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«Conceptualizing Pedagogical Content Knowledge from the Perspective of Experienced Secondary Science Teachers Committee: Julie A. Luft, Supervisor ...»

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3. Roger, the only male participant in the present study, teaches Integrated Physics and Chemistry (IPC) and Geology, Meteorology, and Oceanography (GMO) in high school. He has ten years of teaching experience.

4. Emily has 16 years of experience teaching sixth and seventh grade science as a certified public school science teacher. She has a bachelor’s degree in Biology and Chemistry and a master’s degree in Integrated Science. She worked in middle school when I began to interview her and moved to high school one year after that. She is currently working as a high school science

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The invited participants (teachers and program personnel) received a study description that included the purpose of the study and explained the possible risks and benefits of participation. Teachers who were interested in participating in the study were asked to submit their contact information, such as telephone numbers and email addresses.

A consent form was sent electronically to these participants for further review.

Participants were also given tentative interview schedules. The interview schedules were flexible, according to the availability of the participant. A specific timeline is shown in Figure 5. (Also see Appendix A for detailed research timeline.) The research aspect of this study is limited to examining the components of PCK and the specific elements within each component, based on the data from the four secondary science teachers who mentored beginning teachers. Data were generated for each participant in the following ways: three semi-structured interviews, two classroom observations, a collection of lesson plans, and monthly reflective summaries of participating teachers. Interviews were conducted on the days, times, and locations mutually agreed upon by the P.I. and study participants. Each participant was interviewed three times between November 1, 2003, and March 23, 2005. The first two interviews lasted no more than one to one and half hours, while the third interview took more than two hours for each participant. The interview protocols are attached in Appendix D, E, and F.

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throughout the Spring semester, classroom observations were conducted during the Fall semester of 2004. Relevant documents (e.g., syllabi, lesson plans, handouts, monthly reflective summaries) were requested to supplement interview data. Monthly reflective summaries of participating teachers were utilized to better understand their perceptions of PCK.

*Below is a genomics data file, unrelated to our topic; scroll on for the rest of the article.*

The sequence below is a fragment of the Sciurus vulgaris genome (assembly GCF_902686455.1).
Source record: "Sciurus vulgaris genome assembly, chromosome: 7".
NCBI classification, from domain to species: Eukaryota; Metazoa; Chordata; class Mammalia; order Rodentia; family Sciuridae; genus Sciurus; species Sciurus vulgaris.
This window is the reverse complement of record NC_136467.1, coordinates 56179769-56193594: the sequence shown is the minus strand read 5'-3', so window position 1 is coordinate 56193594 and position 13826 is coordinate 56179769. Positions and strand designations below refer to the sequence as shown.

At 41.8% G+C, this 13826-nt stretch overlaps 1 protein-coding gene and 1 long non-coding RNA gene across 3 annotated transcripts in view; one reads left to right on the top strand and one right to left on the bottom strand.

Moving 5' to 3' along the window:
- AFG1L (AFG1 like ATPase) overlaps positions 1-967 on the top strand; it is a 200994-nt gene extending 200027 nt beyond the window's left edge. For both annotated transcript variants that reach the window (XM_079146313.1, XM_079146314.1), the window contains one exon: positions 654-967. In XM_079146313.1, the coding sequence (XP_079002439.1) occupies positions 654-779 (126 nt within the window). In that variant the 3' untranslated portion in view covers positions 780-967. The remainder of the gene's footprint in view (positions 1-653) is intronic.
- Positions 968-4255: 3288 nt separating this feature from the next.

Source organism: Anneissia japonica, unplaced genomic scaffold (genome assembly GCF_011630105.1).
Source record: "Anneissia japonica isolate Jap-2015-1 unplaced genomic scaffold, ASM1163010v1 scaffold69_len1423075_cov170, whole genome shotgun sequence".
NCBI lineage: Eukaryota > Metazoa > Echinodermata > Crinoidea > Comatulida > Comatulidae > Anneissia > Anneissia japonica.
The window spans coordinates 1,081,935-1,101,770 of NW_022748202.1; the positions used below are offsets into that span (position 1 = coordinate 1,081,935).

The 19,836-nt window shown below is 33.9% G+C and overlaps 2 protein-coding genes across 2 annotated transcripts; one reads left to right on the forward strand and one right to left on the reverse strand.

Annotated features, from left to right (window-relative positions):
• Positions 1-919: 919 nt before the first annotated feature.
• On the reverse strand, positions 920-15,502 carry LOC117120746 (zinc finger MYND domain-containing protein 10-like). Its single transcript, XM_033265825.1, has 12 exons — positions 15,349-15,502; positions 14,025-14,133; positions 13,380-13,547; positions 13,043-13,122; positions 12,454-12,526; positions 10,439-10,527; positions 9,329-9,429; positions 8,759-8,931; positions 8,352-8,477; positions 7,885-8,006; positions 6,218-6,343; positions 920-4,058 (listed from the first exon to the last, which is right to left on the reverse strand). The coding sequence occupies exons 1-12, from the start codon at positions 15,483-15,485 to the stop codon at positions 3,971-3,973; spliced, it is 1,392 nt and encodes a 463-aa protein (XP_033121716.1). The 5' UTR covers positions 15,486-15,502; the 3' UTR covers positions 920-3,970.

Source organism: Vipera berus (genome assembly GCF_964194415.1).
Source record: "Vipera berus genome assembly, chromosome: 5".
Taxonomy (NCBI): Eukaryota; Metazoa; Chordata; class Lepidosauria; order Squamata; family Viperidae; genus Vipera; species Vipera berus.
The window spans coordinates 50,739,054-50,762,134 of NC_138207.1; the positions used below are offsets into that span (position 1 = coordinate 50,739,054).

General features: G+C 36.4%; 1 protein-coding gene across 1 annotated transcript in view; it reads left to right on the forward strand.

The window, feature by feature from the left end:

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After getting a list of possible participants in this study from the “Teachers as Mentors” project director, I contacted them individually by email. In the email, I included an online-form that allowed the participants to fill out their biographical information (see Appendix for the on-line form). I then met individually with each participant who indicated an interest in participating in the study. I explained the purpose of the study and the required time commitment. All seven teachers agreed to participate in the study and signed the Informed Consent Form (see Appendix B for the Informed Consent Form). At the request of the Internal Review Board, the Teachers as Mentors project director needed to give informed consent, as the research was taking place with the mentor teachers in the program (see Appendix C for the Informed Consent Form).

As the study proceeded, three of the participants who agreed to the study were dropped from the study one after the first interview, two after the second interview.

The reasons for their withdrawal were time constraints and the discomfort they felt at classroom observations. Therefore, the results of this study report based on the remaining four participants’ data.

Figure 5. Specific timeline of the study

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There were three data sources: (1) interviews with mentor teachers and the program personnel, (2) class observations, and (3) supplementary documents (e.g., handouts, lesson plans, and reflective summary). Data from each source in this study were complementary and helped me obtain a holistic picture of teachers’ conceptualization of pedagogical content knowledge. The data sources complement each other in the following manner.

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The main data source was interviews. The interview set consists of three individual interviews for each participant. Merriam (1998) classifies interviews by the